Its hard to figure out a way to make a better EDC fixed blade knife.  If you have bear paws, this probably ain't your deal.  But even then I think the lanyard might help.  Knives this small and capable really make me reconsider the need for a folder.  The whole package is smaller than the PM2 is closed and so I can't help but think that the Imp really is one of the best choices for EDC.  Its light, its small, and it is tougher than a folder could ever be.  The steel, humble as it is, has been put through its paces and the finishing really makes it perform like something much pricier.  I have used this knife for months now in lots of different tasks and I have never once been disappointed.  It came to me as the sharpest knife I have ever had and thanks to easy and regular stropping it remains that way to this day.  This is an amazing piece of cutlery and proof that Kyle Ver Steeg really knows what he is doing.  This is an easy and certain 20 out of 20 perfect score.  I consider Kyle a friend, but my worst enemy could have designed this blade and it would have still scored as well as it did.  In the end that is why I decided to publish this review.  Yep, I am biased.  But the knife is so damn good, bias didn't matter.  Anyone evaluating the Imp would have a hard time coming up with the different score, unless, as I said before, they had bear paw hands.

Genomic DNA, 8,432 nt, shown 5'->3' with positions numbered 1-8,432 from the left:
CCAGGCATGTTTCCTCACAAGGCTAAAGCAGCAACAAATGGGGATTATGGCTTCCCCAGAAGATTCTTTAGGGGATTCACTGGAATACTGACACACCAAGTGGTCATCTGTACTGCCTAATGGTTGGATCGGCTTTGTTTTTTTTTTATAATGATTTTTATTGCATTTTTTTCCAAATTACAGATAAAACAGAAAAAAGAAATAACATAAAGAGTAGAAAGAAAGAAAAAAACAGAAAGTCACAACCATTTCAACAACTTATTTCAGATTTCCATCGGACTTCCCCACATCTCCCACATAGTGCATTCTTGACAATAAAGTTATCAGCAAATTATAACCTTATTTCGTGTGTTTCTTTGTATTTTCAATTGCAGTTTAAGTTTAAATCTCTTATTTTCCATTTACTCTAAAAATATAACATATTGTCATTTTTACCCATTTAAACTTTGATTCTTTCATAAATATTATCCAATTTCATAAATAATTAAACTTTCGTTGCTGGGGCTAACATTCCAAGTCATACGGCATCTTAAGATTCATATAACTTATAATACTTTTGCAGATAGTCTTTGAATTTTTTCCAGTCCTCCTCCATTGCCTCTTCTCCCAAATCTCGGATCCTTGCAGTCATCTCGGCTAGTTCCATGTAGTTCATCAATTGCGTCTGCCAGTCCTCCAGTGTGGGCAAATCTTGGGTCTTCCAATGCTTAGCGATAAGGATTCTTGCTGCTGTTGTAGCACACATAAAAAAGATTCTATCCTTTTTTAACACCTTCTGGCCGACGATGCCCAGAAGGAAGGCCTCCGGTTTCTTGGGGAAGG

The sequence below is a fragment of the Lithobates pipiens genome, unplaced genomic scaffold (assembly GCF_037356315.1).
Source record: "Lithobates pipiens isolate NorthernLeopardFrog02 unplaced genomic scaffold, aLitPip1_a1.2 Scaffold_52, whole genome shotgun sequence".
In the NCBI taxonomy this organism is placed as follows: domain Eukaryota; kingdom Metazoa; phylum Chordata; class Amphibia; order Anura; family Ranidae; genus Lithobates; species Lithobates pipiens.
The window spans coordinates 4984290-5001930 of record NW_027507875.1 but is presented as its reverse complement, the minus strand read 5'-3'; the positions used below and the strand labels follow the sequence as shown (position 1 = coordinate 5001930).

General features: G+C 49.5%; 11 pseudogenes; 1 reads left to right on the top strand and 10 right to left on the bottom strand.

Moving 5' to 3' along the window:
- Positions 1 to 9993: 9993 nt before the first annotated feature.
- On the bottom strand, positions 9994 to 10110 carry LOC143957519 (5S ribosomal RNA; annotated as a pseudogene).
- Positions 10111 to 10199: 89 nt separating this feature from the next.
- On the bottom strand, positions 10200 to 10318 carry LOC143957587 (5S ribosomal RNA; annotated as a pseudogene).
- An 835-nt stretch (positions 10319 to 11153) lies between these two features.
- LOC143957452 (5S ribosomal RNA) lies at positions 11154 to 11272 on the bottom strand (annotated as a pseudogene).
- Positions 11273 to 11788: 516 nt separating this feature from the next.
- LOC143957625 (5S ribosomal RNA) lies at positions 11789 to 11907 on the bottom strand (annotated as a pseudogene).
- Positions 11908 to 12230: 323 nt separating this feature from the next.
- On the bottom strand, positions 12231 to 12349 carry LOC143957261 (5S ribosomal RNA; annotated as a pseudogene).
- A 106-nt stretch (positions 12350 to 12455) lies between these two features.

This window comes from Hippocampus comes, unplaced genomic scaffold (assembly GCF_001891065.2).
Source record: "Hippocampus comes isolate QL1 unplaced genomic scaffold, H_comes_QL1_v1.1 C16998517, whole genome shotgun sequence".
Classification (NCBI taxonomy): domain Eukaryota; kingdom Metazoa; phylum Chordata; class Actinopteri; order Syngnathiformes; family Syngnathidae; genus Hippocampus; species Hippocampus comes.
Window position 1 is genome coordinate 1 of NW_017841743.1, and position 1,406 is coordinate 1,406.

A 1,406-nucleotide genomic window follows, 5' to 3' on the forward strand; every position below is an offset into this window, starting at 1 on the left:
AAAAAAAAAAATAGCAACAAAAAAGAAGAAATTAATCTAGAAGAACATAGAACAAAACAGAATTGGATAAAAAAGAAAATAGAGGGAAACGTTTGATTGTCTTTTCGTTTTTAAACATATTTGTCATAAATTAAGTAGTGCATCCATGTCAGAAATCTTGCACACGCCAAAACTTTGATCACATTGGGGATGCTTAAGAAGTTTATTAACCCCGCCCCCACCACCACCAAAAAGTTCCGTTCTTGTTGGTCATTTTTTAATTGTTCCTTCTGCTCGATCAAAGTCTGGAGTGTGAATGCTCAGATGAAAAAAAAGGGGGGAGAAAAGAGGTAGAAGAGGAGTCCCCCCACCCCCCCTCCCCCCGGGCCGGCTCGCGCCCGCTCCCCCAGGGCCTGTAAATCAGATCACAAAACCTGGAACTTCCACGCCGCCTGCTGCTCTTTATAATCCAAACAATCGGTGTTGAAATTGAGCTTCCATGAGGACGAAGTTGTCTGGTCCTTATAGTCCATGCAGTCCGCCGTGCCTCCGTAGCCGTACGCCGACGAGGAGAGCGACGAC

Monday, February 9, 2015

It was the best of times...

and the worst of times, or so goes the quote from Tale of Two Cities.  In many ways this describes the fortunes of Blade Magazine perfectly.  The Blade Show is growing every year.  Thanks to folks like Nutnfancy, Cutlery Lover, and Chris Weinstein, the tent that is the knife community has never been larger.  But the logistics of print are bonkers, especially for enthusiast press magazines.  If your Time or The Economist, there is a large enough subscription base that general interest advertisers can make it profitable to stay in business.  If, however, you are a niche publication--well, let's just say the math is not working for you.  

Here is that math.